Lesson #3: Learn how to forget yourself. As an actor, my speech coaching is always concerned in one way or another with theater-based performance skills. Actors are the best communicators in the world, and it’s worth learning from them not only about performance techniques, but how to persuade and move an audience.
A famous true theater story concerns the 20th century stage and film actor Laurence Olivier. The great British tragedian was playing Othello in Moscow, and on opening night was lauded by one of his fellow players for giving “the performance of a lifetime.” But Olivier was devastated. “I don’t know what I did,” was the essence of his response.
But that is precisely the reason Olivier not only triumphed, but was able to repeat his brilliant performance night after night. He became Othello on stage. Moment to moment as the life of the character unfolded, Olivier played it—and that’s all he did. For three hours, he was no longer Laurence Olivier, but Shakespeare’s Moor. Immerse yourself in your message and your audience’s need to hear it, and you too will disappear, along with all the self-consciousness that comes from monitoring your performance. Here are 5 acting techniques for greater stage presence in your own public speaking. And here's an actor's focusing technique to improve your public speaking.
Lesson #4: Learn from improvisational comedy. A recent coaching session with a client reminded me of the power of positive thinking—once again in theatrical terms. It got me thinking of improv comedy. If you’ve ever watched a show by an improv troupe, you’ve seen how every actor takes what he or she is given, and goes with it.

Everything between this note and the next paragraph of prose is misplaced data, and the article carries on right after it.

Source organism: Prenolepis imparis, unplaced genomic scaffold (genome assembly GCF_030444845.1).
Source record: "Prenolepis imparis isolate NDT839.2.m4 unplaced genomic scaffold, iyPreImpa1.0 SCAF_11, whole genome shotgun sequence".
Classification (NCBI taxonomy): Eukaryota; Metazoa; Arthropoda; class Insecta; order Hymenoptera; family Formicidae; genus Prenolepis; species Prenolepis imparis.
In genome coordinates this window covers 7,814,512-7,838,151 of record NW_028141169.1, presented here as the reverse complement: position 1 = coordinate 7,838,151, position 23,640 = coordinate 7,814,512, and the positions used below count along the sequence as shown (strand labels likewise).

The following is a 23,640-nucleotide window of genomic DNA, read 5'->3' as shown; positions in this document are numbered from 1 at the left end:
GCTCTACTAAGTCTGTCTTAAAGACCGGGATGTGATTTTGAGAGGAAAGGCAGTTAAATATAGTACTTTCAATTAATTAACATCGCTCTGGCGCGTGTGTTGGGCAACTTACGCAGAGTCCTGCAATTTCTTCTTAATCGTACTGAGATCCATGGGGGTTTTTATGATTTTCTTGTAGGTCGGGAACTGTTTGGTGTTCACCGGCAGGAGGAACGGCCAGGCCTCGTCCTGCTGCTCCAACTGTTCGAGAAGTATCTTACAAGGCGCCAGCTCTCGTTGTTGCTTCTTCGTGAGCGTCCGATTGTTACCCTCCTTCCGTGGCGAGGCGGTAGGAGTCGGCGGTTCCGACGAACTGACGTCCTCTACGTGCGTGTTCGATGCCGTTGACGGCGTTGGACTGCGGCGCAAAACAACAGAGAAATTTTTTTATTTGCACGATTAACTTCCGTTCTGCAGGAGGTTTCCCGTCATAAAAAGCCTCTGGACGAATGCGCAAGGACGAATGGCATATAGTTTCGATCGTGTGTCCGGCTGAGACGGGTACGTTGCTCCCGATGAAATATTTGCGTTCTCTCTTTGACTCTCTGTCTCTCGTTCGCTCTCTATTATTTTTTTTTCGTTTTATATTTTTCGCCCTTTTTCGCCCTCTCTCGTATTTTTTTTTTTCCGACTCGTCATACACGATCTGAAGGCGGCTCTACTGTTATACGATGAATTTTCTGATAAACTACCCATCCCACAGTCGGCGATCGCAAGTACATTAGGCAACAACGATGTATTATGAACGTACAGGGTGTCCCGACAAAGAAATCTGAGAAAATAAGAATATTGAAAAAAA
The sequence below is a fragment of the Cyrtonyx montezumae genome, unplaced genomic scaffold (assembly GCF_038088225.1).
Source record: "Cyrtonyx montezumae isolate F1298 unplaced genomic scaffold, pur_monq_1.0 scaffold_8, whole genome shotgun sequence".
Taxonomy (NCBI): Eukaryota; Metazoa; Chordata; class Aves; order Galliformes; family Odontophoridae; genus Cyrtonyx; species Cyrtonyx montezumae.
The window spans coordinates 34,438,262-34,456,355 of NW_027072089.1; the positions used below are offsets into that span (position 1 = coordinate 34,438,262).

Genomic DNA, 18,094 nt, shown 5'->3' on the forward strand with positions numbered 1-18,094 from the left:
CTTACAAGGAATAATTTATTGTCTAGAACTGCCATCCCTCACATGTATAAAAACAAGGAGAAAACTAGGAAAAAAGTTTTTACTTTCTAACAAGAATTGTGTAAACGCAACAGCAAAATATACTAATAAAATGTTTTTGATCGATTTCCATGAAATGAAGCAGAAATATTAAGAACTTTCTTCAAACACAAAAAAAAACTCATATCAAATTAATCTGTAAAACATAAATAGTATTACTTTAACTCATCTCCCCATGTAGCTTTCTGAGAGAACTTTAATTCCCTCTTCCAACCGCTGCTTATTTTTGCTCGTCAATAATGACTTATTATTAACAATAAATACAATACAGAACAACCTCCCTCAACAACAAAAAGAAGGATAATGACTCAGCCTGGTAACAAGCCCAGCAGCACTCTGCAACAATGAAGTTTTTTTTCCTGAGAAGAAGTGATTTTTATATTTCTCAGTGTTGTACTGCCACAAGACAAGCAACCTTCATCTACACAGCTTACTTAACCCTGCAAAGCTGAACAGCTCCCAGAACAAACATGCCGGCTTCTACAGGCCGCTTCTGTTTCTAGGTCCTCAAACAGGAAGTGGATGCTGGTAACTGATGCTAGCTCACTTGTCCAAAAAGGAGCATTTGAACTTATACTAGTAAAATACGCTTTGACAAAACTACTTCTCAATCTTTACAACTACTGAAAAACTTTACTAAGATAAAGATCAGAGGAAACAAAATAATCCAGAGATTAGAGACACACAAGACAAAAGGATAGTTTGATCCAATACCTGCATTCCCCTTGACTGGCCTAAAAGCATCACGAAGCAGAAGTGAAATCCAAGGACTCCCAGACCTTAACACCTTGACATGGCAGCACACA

The person I was working with that day had a tendency to assume a negative outlook concerning any of the approaches we were discussing to counter her speaking fear. It was a classic glass-half-empty outlook; and it manifested itself through a repeated use of the word “But.”
“But I can’t do it that way, because . . . .” was the kind of thing she kept saying. Suddenly gaining an insight, I said, “Let’s change that ‘But’ to ‘And,’”—and it was improv comedy I was thinking of. When an actor says something on stage to an improv partner (usually based on what the audience has thrown their way), the second actor can’t refuse the scenario. In other words, no 'But's' allowed!
“Welcome home, sweetheart. How was your day?”
“Terrible. A Tyrannosaurus Rex chomped my left leg off.”
“Huh? — But I see your leg, still attached!” is a response that will smother the developing action of that scene in the cradle.
Instead, each actor has to go with what they’re given by the other, back and forth, so the story builds through the creativity and imagination of both audience and performers.
I wanted my client to accept the possibilities of her own speaking situations, to stay open to the positive outcomes she herself could help make happen. I explained the analogy with improvisational comedy; and by the end of our session, she was self-correcting each “But” as she spoke it.
That’s learning how to be your own best friend where stage fright is concerned!